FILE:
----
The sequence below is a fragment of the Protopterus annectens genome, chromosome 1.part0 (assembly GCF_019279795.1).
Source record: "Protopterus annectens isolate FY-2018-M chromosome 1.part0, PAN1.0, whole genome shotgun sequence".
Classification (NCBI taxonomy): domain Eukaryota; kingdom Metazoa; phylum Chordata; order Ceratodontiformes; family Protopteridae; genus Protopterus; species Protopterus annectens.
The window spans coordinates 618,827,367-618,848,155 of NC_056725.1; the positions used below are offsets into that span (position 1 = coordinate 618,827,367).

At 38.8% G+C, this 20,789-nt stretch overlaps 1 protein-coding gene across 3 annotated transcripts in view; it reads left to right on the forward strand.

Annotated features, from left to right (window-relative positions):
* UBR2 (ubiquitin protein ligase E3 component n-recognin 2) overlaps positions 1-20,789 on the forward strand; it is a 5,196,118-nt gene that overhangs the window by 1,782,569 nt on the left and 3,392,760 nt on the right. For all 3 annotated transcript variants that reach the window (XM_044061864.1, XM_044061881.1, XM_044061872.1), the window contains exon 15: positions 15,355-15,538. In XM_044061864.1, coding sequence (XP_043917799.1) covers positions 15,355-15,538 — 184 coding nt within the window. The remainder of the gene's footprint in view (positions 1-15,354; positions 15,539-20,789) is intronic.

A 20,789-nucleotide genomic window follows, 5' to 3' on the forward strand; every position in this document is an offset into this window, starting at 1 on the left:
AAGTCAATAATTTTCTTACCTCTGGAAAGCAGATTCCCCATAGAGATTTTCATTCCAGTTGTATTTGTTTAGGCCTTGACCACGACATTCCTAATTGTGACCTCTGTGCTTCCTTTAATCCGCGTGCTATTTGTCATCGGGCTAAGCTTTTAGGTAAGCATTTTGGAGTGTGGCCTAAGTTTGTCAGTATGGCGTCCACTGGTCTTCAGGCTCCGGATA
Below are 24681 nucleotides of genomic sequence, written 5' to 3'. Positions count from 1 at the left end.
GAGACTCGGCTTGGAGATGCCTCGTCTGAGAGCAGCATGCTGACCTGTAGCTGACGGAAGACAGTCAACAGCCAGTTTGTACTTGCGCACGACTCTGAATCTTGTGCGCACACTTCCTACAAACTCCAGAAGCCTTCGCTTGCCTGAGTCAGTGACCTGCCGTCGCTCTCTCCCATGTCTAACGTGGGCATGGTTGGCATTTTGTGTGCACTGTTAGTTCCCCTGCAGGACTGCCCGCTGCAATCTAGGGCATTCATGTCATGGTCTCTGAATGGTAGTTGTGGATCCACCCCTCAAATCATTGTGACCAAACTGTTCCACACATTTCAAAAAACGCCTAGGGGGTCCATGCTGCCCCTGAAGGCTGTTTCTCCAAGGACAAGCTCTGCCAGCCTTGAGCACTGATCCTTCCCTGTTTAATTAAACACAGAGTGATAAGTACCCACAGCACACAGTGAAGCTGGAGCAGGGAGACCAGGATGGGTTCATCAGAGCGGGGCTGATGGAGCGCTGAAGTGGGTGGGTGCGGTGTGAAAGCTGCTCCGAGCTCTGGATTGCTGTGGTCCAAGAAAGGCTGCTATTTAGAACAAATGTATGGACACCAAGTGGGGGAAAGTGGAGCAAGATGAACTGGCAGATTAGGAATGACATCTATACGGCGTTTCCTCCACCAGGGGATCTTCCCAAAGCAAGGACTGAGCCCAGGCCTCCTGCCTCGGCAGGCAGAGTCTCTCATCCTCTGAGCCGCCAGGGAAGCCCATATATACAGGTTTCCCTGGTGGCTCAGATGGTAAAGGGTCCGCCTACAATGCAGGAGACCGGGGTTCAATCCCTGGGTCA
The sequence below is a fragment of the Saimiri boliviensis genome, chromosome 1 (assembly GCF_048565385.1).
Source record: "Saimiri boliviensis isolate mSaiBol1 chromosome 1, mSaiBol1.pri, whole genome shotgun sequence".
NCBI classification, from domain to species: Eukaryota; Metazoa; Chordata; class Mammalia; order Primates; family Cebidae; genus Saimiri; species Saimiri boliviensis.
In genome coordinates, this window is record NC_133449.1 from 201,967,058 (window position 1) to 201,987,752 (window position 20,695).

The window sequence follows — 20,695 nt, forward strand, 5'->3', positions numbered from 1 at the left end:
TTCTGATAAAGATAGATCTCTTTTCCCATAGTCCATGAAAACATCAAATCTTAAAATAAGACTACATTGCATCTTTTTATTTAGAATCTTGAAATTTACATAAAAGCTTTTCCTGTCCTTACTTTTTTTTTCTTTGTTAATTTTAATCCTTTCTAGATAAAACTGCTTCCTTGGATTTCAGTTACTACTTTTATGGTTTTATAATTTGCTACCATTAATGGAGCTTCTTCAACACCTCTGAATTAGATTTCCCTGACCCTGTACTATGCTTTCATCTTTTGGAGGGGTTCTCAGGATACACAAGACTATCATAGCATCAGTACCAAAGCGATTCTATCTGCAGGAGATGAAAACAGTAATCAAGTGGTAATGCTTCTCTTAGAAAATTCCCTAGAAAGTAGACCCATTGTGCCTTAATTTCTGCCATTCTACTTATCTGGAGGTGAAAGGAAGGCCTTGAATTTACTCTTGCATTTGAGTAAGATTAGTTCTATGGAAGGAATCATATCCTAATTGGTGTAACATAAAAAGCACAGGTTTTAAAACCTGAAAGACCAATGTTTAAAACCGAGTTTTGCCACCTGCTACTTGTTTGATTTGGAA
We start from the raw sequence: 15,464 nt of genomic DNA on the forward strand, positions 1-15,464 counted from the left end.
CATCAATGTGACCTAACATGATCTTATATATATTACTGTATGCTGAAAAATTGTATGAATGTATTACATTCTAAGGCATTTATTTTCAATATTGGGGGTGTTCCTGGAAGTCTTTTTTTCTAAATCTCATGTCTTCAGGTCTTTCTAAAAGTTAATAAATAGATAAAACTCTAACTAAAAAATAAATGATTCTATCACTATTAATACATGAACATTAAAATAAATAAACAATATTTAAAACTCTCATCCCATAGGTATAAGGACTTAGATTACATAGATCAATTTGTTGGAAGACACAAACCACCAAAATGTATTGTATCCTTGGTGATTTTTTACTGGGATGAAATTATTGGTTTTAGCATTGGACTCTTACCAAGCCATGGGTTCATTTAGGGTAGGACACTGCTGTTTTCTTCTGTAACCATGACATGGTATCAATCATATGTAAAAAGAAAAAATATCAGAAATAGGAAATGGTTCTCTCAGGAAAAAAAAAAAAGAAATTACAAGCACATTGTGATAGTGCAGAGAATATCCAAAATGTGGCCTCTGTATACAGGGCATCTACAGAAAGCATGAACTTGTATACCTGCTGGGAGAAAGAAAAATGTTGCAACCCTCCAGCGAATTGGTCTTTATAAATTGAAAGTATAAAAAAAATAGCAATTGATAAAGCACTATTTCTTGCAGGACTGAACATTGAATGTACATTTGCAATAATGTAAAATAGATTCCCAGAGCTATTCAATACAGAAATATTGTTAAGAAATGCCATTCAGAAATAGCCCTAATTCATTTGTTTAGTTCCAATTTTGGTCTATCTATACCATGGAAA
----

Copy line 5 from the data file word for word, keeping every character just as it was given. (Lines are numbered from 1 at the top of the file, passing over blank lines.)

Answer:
At 38.8% G+C, this 20,789-nt stretch overlaps 1 protein-coding gene across 3 annotated transcripts in view; it reads left to right on the forward strand.